Getting into Pakistan

During my months-long stay in Malaysia, I had gotten acquainted with a Pakistani fellow, who with an act of sheer folly had shown characteristics similar to mine. In a group of five, we had created a lifelong bond that remained upon farewells. So, when an invite to his fatherland dropped on my doorstep, excitement had peaked. With little knowledge of Pakistan, apart from the presence of massive mountain ranges, I had enthusiastically given my confirmation. Now all that remained was obtaining a visa. How hard could that be?

First thing you are faced with is a long list of requirements, which are taken serious by the indolent man at the consulate. Though most didn’t intimidate with a little visa acquisition experience in my pocket, even a simple task as getting bank statements had been entangled with having to meet a worker at the bank to have the papers stamped. Lacking time on weekdays, refusing to skip days of work as I hoarded every penny that came into my account apart from the Saturday-brewski’s, details had to be skimped. A little under two months before I was set to go to the archipelago of my love, upon my friend finally finding time to gather papers, I ambled to Melbourne on my one and only day off. Carrying an envelope bearing the uninspiring application, it took me a moment to find where I needed to be. Across from a playground in between a small restaurant and what seemed to be a daycare stood the poor excuse of a consulate.

Forgiving the interior, or the lack of it, I stumbled in. A carpet stretched on the long floor. A huge space with halfway on the right side a small office that had a slide-window functioning as a counter. Across from it were a few chairs and a sofa. Furthermore, apart from one watercooler, the spacious room was empty with barren walls. Initially, I thought to be lost, but seeing an increase in foreigners wielding passports, I reckoned to have found it and sat down. Awaiting my turn, I began conversing with a seemingly hot-headed man that had been spewing words of frustration. As we conversed, his temper seemed to quiet down. Calmly, yet agitated he shared his opinion on the bearded man and his negligence to do his job. With his flight on Monday – and tomorrow, before weekend, being a public holiday – he had been drowning in stress and thus sank to bitter anger. Six weeks and his application still had no answer which initiated the start of my worries.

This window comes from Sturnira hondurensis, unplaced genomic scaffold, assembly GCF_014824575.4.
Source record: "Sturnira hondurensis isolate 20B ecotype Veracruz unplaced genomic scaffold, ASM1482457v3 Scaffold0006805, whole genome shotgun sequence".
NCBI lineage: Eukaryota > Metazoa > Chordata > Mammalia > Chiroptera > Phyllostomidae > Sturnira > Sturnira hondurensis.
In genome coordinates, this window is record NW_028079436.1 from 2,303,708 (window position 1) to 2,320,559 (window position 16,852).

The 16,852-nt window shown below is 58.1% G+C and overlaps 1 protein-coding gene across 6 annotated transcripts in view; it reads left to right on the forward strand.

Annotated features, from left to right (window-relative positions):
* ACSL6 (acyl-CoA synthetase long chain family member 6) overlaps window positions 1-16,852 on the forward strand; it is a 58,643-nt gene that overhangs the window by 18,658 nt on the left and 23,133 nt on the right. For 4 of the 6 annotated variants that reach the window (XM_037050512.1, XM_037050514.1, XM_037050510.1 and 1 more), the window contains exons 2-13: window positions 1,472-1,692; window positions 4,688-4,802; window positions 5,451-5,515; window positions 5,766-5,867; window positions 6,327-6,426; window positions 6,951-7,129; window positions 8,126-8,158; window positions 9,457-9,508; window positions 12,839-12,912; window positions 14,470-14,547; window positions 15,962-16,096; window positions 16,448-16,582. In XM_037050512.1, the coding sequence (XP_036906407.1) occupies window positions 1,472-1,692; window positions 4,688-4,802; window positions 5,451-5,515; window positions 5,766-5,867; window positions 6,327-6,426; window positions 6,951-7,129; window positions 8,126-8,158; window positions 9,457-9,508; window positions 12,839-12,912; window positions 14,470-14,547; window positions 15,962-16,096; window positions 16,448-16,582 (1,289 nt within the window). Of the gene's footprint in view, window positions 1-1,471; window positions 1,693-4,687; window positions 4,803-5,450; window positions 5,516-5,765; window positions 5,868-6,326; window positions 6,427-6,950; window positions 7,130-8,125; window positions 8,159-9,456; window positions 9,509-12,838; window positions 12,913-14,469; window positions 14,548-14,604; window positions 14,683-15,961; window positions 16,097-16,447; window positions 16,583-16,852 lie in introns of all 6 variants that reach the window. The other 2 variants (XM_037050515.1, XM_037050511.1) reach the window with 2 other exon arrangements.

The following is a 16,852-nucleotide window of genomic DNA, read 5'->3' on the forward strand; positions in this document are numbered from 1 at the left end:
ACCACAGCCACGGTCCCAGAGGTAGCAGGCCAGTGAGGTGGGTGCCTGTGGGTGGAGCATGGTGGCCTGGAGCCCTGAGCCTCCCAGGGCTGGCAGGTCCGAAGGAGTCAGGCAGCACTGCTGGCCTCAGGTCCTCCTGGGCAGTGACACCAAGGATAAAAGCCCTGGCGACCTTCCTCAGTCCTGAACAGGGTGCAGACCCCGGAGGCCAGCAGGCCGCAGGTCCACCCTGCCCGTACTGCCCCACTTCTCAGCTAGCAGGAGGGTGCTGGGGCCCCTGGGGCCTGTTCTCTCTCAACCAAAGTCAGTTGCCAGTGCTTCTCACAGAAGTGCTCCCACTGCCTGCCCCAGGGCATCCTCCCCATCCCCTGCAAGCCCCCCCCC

Moments passed and it had been my time to sway the man into accepting my papers. However, with the swift waving of the disregarding man, I was soon rushing through town to reform my declined request. Due to the fact that the consulate only opens their doors for three and a half hours, time was short. Thus, with long strides, I went to retrieve the wanted stamp. I phoned Waqas, my friend in Islamabad, far before the roosters had awoken. Half asleep, he was forced to improve the itinerary because the i’s hadn’t been dotted and the t’s needed to be crossed. They, though truly it seemed only the man behind the counter, needed details into the deep. Locations with date and addresses of hotels or friends. Despite the fact that the true important information had already been jotted down. After a couple modifications, I stood in the library forging my friend’s signature – at his wish – to finalise the form and then gathered all papers to bring to the dallying man and with few minutes to spare. Too occupied charming a lady, I grew weary of his attitude with the second, nevertheless I remained calm. Finally, time was made and the papers were welcomed. That’s when the waiting game began.